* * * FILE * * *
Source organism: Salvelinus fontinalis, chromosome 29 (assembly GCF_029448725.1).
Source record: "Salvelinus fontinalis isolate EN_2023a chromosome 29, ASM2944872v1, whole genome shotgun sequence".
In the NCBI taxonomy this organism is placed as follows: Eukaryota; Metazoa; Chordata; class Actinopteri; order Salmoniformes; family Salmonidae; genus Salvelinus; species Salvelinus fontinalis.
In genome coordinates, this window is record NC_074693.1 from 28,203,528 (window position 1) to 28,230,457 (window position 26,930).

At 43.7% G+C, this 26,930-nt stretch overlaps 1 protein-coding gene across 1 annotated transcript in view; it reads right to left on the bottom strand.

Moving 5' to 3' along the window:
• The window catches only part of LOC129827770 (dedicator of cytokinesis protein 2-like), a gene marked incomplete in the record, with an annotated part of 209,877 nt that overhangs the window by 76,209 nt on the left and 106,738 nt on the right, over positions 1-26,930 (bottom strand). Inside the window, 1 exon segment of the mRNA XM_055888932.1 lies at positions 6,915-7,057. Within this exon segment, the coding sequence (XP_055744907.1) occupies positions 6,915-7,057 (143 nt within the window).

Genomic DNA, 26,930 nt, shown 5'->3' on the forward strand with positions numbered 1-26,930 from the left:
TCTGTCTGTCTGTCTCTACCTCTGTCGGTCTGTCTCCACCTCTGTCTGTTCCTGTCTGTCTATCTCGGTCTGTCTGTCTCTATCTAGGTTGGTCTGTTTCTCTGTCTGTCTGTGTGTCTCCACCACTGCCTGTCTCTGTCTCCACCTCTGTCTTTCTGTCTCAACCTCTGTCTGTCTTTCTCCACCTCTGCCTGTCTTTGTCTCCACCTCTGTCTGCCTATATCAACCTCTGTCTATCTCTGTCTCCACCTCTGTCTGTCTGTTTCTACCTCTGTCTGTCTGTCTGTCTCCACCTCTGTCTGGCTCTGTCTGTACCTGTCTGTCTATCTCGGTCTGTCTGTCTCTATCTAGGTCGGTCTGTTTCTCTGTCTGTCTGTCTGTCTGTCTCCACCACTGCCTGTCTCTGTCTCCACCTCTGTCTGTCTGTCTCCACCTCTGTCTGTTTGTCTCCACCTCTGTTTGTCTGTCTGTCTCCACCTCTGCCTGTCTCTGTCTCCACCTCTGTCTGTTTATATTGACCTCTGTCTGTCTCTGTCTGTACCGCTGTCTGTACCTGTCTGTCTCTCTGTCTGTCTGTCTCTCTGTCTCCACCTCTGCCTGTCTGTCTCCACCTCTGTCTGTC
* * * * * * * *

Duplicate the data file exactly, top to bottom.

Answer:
Source organism: Salvelinus fontinalis, chromosome 29 (assembly GCF_029448725.1).
Source record: "Salvelinus fontinalis isolate EN_2023a chromosome 29, ASM2944872v1, whole genome shotgun sequence".
In the NCBI taxonomy this organism is placed as follows: Eukaryota; Metazoa; Chordata; class Actinopteri; order Salmoniformes; family Salmonidae; genus Salvelinus; species Salvelinus fontinalis.
In genome coordinates, this window is record NC_074693.1 from 28,203,528 (window position 1) to 28,230,457 (window position 26,930).

At 43.7% G+C, this 26,930-nt stretch overlaps 1 protein-coding gene across 1 annotated transcript in view; it reads right to left on the bottom strand.

Moving 5' to 3' along the window:
• The window catches only part of LOC129827770 (dedicator of cytokinesis protein 2-like), a gene marked incomplete in the record, with an annotated part of 209,877 nt that overhangs the window by 76,209 nt on the left and 106,738 nt on the right, over positions 1-26,930 (bottom strand). Inside the window, 1 exon segment of the mRNA XM_055888932.1 lies at positions 6,915-7,057. Within this exon segment, the coding sequence (XP_055744907.1) occupies positions 6,915-7,057 (143 nt within the window).

Genomic DNA, 26,930 nt, shown 5'->3' on the forward strand with positions numbered 1-26,930 from the left:
TCTGTCTGTCTGTCTCTACCTCTGTCGGTCTGTCTCCACCTCTGTCTGTTCCTGTCTGTCTATCTCGGTCTGTCTGTCTCTATCTAGGTTGGTCTGTTTCTCTGTCTGTCTGTGTGTCTCCACCACTGCCTGTCTCTGTCTCCACCTCTGTCTTTCTGTCTCAACCTCTGTCTGTCTTTCTCCACCTCTGCCTGTCTTTGTCTCCACCTCTGTCTGCCTATATCAACCTCTGTCTATCTCTGTCTCCACCTCTGTCTGTCTGTTTCTACCTCTGTCTGTCTGTCTGTCTCCACCTCTGTCTGGCTCTGTCTGTACCTGTCTGTCTATCTCGGTCTGTCTGTCTCTATCTAGGTCGGTCTGTTTCTCTGTCTGTCTGTCTGTCTGTCTCCACCACTGCCTGTCTCTGTCTCCACCTCTGTCTGTCTGTCTCCACCTCTGTCTGTTTGTCTCCACCTCTGTTTGTCTGTCTGTCTCCACCTCTGCCTGTCTCTGTCTCCACCTCTGTCTGTTTATATTGACCTCTGTCTGTCTCTGTCTGTACCGCTGTCTGTACCTGTCTGTCTCTCTGTCTGTCTGTCTCTCTGTCTCCACCTCTGCCTGTCTGTCTCCACCTCTGTCTGTC